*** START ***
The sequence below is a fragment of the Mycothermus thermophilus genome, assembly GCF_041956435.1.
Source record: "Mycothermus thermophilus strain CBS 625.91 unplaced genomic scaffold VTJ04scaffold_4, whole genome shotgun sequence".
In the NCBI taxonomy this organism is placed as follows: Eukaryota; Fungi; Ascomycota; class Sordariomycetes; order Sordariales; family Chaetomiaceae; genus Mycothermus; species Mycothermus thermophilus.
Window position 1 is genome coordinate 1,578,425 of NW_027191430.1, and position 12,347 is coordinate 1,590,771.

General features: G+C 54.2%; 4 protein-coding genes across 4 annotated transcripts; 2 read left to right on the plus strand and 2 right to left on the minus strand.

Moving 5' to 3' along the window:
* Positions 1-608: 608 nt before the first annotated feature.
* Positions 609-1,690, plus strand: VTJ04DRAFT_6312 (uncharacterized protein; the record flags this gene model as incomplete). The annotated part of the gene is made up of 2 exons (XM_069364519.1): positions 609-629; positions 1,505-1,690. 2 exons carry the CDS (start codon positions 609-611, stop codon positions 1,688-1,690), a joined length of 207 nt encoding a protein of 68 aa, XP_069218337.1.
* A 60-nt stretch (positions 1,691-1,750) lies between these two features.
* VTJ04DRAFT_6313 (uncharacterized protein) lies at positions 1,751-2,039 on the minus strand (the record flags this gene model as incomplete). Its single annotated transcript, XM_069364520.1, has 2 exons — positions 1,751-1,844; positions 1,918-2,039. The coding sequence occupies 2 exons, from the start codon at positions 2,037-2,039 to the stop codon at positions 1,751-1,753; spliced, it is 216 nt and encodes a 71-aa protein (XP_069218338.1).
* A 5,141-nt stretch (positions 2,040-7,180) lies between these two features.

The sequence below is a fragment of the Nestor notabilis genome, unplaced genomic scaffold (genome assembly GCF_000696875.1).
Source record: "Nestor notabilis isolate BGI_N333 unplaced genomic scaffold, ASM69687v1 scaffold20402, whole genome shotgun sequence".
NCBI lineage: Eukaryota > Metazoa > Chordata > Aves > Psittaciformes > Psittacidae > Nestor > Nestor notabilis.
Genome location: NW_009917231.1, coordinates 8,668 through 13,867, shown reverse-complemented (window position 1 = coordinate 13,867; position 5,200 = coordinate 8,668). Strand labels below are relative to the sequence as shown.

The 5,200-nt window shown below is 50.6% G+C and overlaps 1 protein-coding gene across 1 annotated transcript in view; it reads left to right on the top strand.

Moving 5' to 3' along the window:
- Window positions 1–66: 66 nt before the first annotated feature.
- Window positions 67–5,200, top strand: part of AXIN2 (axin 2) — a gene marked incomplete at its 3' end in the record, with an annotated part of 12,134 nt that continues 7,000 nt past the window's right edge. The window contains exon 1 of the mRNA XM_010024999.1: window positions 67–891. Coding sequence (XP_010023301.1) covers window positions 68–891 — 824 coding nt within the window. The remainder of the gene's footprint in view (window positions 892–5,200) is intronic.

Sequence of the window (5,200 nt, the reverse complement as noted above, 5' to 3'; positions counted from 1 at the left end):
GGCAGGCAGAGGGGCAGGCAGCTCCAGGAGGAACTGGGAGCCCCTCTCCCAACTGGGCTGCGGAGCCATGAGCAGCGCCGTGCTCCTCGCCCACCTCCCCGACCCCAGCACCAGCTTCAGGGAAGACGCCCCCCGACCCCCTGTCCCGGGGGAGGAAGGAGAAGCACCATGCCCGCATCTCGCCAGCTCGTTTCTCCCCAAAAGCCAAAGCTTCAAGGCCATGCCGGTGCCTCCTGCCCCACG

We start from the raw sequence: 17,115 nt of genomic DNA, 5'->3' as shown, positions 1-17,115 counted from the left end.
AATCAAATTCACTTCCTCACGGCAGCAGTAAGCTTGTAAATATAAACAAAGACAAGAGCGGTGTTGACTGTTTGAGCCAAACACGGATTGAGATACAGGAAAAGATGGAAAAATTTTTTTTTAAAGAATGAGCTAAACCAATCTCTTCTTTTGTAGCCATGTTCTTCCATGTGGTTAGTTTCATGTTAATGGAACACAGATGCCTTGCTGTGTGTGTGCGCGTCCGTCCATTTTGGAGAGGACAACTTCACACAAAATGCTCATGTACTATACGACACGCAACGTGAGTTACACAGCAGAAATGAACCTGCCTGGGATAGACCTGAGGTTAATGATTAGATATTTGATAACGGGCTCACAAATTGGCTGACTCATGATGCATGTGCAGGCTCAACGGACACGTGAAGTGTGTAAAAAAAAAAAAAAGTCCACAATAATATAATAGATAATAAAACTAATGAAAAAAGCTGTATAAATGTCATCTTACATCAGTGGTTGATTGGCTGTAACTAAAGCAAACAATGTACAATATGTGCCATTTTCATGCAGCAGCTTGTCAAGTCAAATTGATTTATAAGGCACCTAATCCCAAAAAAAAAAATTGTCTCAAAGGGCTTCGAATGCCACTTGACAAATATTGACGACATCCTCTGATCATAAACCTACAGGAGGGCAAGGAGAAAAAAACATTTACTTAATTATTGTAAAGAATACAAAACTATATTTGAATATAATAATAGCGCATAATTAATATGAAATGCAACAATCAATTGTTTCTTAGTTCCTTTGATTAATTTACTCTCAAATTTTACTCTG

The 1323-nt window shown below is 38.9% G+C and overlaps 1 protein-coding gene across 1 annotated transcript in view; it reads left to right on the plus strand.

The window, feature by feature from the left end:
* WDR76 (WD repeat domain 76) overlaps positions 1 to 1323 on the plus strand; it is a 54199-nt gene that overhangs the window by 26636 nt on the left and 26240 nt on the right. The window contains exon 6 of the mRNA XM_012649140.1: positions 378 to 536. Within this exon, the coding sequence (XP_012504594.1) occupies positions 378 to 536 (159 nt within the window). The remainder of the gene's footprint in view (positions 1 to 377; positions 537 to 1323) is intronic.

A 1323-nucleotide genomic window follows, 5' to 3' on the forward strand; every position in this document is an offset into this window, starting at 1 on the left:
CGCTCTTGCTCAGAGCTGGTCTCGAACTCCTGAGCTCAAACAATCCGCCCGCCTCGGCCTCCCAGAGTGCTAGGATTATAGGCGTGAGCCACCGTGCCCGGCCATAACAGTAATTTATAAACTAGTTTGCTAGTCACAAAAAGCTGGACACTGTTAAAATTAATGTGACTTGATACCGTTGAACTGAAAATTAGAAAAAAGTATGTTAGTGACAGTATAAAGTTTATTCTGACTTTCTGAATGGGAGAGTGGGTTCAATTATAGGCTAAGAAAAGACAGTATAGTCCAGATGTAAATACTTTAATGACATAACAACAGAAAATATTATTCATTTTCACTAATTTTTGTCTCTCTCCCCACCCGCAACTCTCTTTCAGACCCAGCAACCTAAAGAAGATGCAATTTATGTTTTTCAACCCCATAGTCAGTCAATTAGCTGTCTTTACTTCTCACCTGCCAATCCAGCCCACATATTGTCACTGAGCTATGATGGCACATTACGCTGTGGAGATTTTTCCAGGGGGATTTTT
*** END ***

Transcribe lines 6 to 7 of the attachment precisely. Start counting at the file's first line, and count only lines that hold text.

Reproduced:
Moving 5' to 3' along the window:
* Positions 1-608: 608 nt before the first annotated feature.